From Jeff Munroe
How much money should ministers make?
I was a part of a conference last week sponsored by the Association of Theological Schools on “Economic Challenges Facing Future Ministers,” where this question was raised by Daniel Aleshire, the CEO of ATS. Aleshire, always a compelling speaker, said that there is probably more agreement about the nature of the trinity than over how much those in religious vocations should be paid.
Aleshire’s comments came in the larger context of a conversation about theological student debt. I’ll come back to that topic in a bit, but want to say some things about ministerial compensation first.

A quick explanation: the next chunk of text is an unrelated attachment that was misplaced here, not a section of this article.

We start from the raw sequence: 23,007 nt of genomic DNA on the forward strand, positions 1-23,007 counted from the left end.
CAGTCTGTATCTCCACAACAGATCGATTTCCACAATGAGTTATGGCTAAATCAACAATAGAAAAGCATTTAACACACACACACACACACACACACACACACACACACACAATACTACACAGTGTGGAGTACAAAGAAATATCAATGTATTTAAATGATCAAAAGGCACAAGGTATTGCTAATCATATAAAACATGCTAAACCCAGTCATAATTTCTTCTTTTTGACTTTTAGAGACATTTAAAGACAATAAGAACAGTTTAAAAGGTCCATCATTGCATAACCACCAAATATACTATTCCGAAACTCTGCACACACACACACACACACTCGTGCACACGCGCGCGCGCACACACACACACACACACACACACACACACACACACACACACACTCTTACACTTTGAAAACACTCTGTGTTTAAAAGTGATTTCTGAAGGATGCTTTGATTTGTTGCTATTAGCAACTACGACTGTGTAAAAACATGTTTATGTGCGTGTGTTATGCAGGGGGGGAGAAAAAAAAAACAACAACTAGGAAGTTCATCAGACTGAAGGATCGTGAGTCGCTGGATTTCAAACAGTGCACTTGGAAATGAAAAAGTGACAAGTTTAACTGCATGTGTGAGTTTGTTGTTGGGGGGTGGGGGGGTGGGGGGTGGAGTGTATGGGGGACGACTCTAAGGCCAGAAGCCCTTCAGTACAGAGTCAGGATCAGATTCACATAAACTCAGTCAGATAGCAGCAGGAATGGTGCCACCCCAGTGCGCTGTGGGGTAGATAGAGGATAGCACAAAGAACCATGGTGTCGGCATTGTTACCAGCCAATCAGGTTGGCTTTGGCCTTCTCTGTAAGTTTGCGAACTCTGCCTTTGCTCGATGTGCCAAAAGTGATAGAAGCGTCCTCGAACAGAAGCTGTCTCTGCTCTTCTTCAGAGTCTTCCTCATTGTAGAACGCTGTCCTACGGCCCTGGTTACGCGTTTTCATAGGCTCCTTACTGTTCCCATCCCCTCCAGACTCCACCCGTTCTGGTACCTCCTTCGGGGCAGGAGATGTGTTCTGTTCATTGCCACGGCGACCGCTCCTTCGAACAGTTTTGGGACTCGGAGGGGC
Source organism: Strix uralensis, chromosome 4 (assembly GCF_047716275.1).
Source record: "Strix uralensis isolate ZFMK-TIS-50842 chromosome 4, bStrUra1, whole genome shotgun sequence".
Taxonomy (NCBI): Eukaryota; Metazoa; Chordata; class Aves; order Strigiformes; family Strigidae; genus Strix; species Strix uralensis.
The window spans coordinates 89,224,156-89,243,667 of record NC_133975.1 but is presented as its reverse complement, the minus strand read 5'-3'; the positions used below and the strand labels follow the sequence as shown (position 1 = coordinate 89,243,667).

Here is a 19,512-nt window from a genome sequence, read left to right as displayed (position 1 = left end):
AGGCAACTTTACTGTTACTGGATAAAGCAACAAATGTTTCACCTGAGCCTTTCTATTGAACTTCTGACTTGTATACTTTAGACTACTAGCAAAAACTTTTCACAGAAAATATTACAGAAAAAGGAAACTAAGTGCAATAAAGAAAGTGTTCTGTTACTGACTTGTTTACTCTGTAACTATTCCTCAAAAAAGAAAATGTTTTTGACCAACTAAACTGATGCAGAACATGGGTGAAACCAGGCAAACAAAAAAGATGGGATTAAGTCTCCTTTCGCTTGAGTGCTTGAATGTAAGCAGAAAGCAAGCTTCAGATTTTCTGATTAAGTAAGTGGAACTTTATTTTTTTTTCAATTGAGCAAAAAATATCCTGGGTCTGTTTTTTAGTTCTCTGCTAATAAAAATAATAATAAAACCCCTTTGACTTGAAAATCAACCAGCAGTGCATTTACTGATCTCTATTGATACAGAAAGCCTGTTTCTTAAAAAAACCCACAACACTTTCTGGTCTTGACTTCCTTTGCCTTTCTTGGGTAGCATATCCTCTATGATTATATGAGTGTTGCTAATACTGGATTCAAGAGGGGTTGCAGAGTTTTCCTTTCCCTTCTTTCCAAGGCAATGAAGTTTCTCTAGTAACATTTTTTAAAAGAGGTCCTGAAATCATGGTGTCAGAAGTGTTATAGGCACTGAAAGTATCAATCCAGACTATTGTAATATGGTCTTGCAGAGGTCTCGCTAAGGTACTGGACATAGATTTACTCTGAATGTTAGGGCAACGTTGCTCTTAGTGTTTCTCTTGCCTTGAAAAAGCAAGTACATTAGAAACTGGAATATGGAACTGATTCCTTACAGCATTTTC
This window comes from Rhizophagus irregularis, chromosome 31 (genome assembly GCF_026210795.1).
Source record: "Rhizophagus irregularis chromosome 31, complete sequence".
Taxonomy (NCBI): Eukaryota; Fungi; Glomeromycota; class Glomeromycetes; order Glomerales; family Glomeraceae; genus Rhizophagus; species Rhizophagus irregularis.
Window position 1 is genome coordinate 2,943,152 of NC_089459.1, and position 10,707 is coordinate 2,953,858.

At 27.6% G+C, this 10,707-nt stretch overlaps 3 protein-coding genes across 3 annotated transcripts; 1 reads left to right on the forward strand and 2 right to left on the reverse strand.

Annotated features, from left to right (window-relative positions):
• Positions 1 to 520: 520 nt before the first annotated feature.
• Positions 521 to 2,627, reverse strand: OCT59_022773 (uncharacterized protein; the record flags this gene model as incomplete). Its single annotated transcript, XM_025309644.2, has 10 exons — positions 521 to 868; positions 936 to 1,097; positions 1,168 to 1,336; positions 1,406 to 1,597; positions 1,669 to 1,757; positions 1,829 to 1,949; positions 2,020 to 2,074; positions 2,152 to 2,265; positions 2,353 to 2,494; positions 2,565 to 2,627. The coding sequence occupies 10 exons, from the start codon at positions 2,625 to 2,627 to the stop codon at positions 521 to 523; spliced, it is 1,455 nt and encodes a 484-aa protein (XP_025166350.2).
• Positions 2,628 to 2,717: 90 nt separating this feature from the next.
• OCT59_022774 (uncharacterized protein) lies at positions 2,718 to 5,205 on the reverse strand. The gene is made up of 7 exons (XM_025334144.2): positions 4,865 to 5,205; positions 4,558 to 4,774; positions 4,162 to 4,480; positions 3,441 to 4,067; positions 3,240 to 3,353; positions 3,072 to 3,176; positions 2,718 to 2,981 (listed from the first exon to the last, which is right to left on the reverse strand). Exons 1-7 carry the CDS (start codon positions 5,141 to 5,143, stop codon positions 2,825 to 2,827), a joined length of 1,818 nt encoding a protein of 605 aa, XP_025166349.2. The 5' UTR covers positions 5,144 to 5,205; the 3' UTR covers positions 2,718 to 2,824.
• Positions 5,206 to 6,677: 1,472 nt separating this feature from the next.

There are problems on each end of the religious pay spectrum. One’s ability to serve is compromised both by making too little and by making too much. I’ve experienced people in ministry with deep resentment from being poorly paid, yet also learned the other day of a seminary president living in a $4 million home with a lifestyle described as “opulent.” That story made me cringe. Yes, this person has raised millions upon millions and brought all sorts of recognition to his school. His board of trustees is rewarding him with the most tangible form of currency they have. But is this good? Is it good for him?